Pet Portraits from photos

Here are some photography tips to help you take that perfect photo. Sometimes finding the right photo can be difficult especially if your pet has passed away.  On these occasions I ask for a selection of photographs and assess whether I am able to work with them as a reference to achieve the best results.

I cannot stress how important it is for me to have the right photograph.  It makes such a difference to how I can best capture your pet.  The most common mistake is sending images from your phone and this is not due to the photo quality.  Smart phones tend to resize photos when they are attached to an email automatically.  Therefore please check your settings before emailing photographs to make sure they are of original size and format. This means ensuring the image has not been enhanced through a photo filter.

Photography Tips

A few tips on getting the right angle and light.

Kneel/crouch down to be at your pet’s level so they are not looking upwards as this can make their heads look dis-proportional to their bodies.  It maybe easier to sit your small dog on a table or chair. 

 

  • Have an assistant with treats in hand, this will certainly make your dog perk up!  You may want to give your cat less food and dinner time so they are very interested in treats. Try and remember not to hold the treat up in the air as your pet will follow your hand and therefore be looking upwards.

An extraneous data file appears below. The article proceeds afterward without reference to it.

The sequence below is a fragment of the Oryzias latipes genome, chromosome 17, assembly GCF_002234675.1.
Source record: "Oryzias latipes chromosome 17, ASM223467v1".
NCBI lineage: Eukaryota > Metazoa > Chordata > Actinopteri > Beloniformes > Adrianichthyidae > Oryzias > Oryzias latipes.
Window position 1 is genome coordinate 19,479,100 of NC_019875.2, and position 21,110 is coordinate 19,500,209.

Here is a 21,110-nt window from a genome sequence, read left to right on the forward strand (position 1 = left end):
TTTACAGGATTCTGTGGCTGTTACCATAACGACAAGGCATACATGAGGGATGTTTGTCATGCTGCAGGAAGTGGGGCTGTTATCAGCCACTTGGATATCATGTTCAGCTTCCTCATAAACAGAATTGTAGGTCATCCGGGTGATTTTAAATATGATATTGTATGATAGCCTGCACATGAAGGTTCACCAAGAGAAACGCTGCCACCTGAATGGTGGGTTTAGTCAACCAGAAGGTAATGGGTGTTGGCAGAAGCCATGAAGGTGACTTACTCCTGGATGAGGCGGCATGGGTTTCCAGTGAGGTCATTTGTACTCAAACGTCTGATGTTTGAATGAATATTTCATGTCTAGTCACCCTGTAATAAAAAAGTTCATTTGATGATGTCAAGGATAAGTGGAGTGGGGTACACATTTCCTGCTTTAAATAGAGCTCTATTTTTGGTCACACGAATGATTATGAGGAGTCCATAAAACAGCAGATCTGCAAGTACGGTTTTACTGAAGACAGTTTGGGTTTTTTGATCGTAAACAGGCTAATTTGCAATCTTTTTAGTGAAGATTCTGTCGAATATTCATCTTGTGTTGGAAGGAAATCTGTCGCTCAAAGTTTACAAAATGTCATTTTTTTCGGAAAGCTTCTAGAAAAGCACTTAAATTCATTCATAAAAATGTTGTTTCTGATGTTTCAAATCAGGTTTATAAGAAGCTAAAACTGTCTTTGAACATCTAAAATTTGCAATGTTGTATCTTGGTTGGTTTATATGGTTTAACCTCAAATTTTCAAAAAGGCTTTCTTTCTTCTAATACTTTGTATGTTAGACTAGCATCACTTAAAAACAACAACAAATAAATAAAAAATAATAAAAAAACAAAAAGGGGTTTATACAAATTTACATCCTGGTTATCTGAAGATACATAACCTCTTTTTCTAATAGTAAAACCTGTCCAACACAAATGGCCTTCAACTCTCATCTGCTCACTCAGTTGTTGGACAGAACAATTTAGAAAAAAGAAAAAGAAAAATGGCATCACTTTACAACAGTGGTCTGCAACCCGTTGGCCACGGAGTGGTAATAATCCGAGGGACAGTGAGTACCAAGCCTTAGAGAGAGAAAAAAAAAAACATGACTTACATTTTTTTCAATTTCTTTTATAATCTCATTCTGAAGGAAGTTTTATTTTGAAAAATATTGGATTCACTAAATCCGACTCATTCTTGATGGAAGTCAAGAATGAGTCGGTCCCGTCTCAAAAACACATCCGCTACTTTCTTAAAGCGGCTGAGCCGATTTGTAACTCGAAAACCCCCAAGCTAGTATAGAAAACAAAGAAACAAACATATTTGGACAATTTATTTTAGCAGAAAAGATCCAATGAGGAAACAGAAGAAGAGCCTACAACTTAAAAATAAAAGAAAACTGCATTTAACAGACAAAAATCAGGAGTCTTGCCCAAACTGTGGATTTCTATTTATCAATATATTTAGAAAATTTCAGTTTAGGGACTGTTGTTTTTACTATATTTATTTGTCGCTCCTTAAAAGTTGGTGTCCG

• Outside in natural light avoiding harsh sunlight is optimum.  Photos taken inside often need a flash because of low light, this causes red/flash eyes and unnatural shadows and colours. A bright overcast day is perfect. Alternatively during the winter months when the weather is cold a conservatory is an option as they tend to have lots of windows. Always be aware of which direction the light source is coming from and have your pet facing it. 

 

  • Frame your image filling all the space in your viewfinder.  Not too close though or you may chop off the ears! Take as many photos as you need because most of them will not be suitable. Even professional photographers will take too many just to be covered. A photo may look good in your viewfinder or smartphone screen, but not so good in full size. It maybe an eye is closed or the image is not as clear as it could be.

It can be tricky but with some patience you will get something just right, and all the effort will be worth it, I promise.

Looking at the images below may give you some visual guidance. Obstacles in the background are replaceable with tonal colours. Or you may prefer a muted scenery. 




Binny’s photo above is a good image for a pet painting. I think it’s a nice alternative to have  your pet looking slightly away from the camera. If you need help to capture your horse, please go to my horses photography page for guidance.